The title of this article is slightly misleading since most tile installations – even straight installations composed of a single color – are the result of a pattern. For simple, single-color tile installations, the installation pattern is actually an ANSI A108 standard (A108.02, 4.0, 4.3, Workmanship, cutting, and fitting). The first two parts of this standard, 4.3.1 and 4.3.2 cover centering and balancing, and the no-tiles-less-than-half-size rule, and are the foundation of most tile installation layout work. Regardless of the pattern, and in spite of the fact that most tiles are not perfectly sized, the tile industry recognizes that a mathematically precise layout is required for the finished tilework to look craftsman-installed and beautiful.
Of course, one of the simplest of all patterns is a rather chaotic method of installation called rubble-style, in which the tiles are shattered and the resulting irregular-shaped pieces are jammed against one another without regard to place, position, or joint uniformity. There is no doubt that the very first floor tile installation, made from thin stones, was laid down rubble-style, without benefit of a layout; so if this is your style, grab your hammer and start smashing. If you intend to deal with squares and rectangles, though, there are almost an infinite number of choices. Let’s start with a pattern of one.
By a pattern of one, I mean an installation layed out with the joints parallel to the surrounding walls and finished with a single-color square tile. This is the most basic pattern for all types of tile installations, but as the first three drawings reveal, there is more than just one or two approaches to the basic pattern. Illustration 1 shows the most economical use of tile, but its slender cuts draw attention to themselves and problems with the wall, and they detract from what might otherwise be an attractive floor. The less-than-half sized cuts do not meet the ANSI standard. This is an example of a pattern that results in an unattractive installation. Aesthetically, the small tiles may be acceptable, but sliver tiles are unable to absorb and distribute loads like full-size tiles, and in a commercial application, they are likely to fail. This sample installation requires 42 whole, and 14 cut tiles. Illustration 2 shows the same relative size with the layout shifted to produce a relatively balanced perimeter whose cut tiles all exceed half-size. At this size, all the cuts meet the ANSI standard, and are better suited for commercial applications. As you might expect, this pattern uses more tiles and more labor: 46 whole, and 28 cut tiles are required.
Adding a second color is probably the next, most basic way to create a pattern. One of the world’s most notable and enduring patterns is the checkerboard. Use a pencil or pen to checkerboard the whole tiles shown in Illustration 2. While you are at it, to illustrate another basic pattern concept, color in the cut tiles around the perimeter of the floor, and turn them into a border.
A fourth basic pattern concept is to orient the tile joints diagonally. Illustration 3 uses the same space and relative tile size as the previous examples to plot a diagonal layout pattern. As with the off-balance layout in Illustration 1, the tiny triangles that result on two sides of the space look off-balance and draw the eye to the small cuts. I prefer diagonal floor installations, but I won’t install one without a border. Illustration 4 shows the same floor space and tiles with a diagonal/border layout that has been used since the time of Pythagoras (around 500 B.C.), whose 3-4-5 triangle is used around the world by installers to build square and true. At 42 tiles, this layout requires no more than a square layout, but it needs 33 cuts for the diagonal insert and the square border. All the half and quarter diagonals, because of their sharp points – and a cut edge that is exposed - require careful cutting and finishing. Also, the sharp points need to be fully supported with thinset mortar.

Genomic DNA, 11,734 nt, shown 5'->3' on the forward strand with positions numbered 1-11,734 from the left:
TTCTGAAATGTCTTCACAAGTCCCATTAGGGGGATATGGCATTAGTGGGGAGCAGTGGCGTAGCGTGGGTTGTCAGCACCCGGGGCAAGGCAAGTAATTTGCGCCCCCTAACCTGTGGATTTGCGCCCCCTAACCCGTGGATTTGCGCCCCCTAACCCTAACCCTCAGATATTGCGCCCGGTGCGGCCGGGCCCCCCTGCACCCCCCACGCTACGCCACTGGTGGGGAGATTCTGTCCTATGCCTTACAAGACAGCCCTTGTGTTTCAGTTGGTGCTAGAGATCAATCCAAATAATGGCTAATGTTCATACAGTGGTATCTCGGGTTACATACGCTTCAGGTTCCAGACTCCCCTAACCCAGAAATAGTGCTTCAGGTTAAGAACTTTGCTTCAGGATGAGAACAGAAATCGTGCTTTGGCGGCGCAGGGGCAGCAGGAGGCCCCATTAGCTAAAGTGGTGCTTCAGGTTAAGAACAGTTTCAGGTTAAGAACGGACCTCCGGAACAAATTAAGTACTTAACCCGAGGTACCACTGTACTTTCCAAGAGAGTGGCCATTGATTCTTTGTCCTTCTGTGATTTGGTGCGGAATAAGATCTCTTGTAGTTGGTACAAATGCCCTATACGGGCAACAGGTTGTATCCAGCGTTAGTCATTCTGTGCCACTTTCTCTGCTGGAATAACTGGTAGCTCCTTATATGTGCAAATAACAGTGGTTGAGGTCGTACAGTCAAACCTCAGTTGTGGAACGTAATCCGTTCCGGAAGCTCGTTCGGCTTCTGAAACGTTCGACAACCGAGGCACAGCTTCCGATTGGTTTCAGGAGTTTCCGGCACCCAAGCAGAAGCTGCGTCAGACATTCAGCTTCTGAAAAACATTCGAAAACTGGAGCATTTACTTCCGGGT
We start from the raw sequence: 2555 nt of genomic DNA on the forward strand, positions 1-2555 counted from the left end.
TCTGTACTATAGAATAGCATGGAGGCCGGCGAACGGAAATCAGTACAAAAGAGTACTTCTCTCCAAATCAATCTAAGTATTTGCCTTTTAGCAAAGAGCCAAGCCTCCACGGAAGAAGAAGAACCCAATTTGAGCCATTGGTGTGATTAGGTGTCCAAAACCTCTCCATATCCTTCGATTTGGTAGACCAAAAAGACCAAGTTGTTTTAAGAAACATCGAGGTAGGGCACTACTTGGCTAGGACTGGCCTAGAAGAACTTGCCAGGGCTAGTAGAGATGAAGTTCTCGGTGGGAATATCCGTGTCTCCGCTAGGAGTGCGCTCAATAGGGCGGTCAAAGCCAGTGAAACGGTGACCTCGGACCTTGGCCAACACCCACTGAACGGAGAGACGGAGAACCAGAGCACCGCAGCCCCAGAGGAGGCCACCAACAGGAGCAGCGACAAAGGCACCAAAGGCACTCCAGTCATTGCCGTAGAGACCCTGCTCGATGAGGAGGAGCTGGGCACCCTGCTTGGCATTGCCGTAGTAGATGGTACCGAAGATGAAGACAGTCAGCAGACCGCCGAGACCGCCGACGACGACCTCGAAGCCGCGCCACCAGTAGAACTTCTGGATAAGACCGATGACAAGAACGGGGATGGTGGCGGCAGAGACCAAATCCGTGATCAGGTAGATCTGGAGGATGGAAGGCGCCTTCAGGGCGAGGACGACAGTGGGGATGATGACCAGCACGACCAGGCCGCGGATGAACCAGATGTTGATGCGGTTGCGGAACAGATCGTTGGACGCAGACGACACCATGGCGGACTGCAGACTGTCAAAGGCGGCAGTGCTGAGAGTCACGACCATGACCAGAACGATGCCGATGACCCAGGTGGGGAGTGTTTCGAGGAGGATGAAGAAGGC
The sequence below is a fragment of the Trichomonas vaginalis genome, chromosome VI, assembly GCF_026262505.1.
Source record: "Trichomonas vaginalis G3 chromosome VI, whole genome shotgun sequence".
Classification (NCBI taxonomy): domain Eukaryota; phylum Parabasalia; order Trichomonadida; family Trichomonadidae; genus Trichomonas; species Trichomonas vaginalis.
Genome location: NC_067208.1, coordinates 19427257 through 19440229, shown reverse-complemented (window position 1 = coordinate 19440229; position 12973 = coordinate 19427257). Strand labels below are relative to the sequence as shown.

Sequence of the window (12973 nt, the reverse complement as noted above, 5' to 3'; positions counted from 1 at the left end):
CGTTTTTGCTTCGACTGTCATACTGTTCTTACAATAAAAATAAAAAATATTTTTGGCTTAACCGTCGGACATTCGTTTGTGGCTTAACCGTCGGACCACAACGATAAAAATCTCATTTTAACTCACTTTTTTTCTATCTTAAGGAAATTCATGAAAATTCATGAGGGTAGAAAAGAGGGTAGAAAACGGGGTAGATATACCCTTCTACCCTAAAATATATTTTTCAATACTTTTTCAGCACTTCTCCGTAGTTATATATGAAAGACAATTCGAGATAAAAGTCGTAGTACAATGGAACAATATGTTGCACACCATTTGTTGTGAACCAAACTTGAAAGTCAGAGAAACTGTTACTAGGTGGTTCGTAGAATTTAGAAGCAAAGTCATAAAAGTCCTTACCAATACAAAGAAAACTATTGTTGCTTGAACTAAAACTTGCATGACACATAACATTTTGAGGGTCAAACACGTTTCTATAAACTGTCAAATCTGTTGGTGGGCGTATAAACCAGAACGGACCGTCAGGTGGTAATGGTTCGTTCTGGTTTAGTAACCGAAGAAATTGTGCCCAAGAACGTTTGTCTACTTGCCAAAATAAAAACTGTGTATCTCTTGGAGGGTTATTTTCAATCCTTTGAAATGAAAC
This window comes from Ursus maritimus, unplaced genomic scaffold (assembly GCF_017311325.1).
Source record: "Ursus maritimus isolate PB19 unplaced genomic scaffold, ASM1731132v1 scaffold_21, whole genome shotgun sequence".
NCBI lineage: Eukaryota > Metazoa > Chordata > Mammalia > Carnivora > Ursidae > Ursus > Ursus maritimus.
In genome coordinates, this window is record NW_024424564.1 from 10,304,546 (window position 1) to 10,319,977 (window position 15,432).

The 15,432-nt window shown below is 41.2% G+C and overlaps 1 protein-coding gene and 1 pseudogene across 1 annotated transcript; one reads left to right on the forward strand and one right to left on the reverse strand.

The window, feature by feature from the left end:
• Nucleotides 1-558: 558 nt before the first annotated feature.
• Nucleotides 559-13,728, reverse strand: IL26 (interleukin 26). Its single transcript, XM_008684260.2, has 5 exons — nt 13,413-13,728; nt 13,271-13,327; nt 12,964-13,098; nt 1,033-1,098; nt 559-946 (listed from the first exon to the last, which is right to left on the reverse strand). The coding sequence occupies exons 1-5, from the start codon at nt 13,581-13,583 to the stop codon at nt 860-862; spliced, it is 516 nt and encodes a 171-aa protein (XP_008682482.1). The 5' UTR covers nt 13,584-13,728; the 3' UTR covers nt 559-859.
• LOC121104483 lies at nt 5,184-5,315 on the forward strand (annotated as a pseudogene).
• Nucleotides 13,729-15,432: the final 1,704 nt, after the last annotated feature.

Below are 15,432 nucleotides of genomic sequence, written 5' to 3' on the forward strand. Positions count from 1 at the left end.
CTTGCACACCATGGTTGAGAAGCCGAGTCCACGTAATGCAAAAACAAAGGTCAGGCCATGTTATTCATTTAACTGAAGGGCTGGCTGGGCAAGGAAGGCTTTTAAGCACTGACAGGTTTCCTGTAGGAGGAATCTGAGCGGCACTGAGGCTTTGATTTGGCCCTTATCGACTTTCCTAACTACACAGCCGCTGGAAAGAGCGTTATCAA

With this method, I use only whole tiles and half- or quarter-diagonal cuts to make the diagonal insert, and when practical and possible, maintain a border width no less than half the size of the field tiles. The border is meant to be a frame for the main portion of a floor, and it can be extended with one or more rows of tiles to cover irregular areas (Photo 1) If the layout of the diagonal insert flows well into an adjoining room, I continue the insert and the border, but if the layout does not work, I contain each room’s diagonal insert with a separate border (Photo 2). Diagonal floors can be done checkerboard style but as Illustration 5 shows, the layout of the diagonal insert must be based on quarter-diagonal corners: when a diagonal checkerboard is specified, I sometimes need to make the border wider to make this happen.
With the layout skills to complete a square or diagonal floor that meets the tile industry’s ANSI A108 installation standards, you should be able to tackle any of the countless patterns that are available, like basket weave, herringbone, square-and-spot (one of my favorites), and others. To learn more about the decorative nature of ceramic tile, I suggest you look at the impressive list of books and reprints available through the Tile Heritage Foundation (www.tileheritage.org). TCA, ANSI A108 and ANSI A137 Handbooks are available from www.tileusa.com.
Many tile manufacturers offer on-line design and estimating tools that can be especially helpful when working up a materials list. A good example can be found on DalTile’s website (go to www.daltile.com, and follow the design links to TILE PATTERNS). Why go plain when it is so easy to get fancy?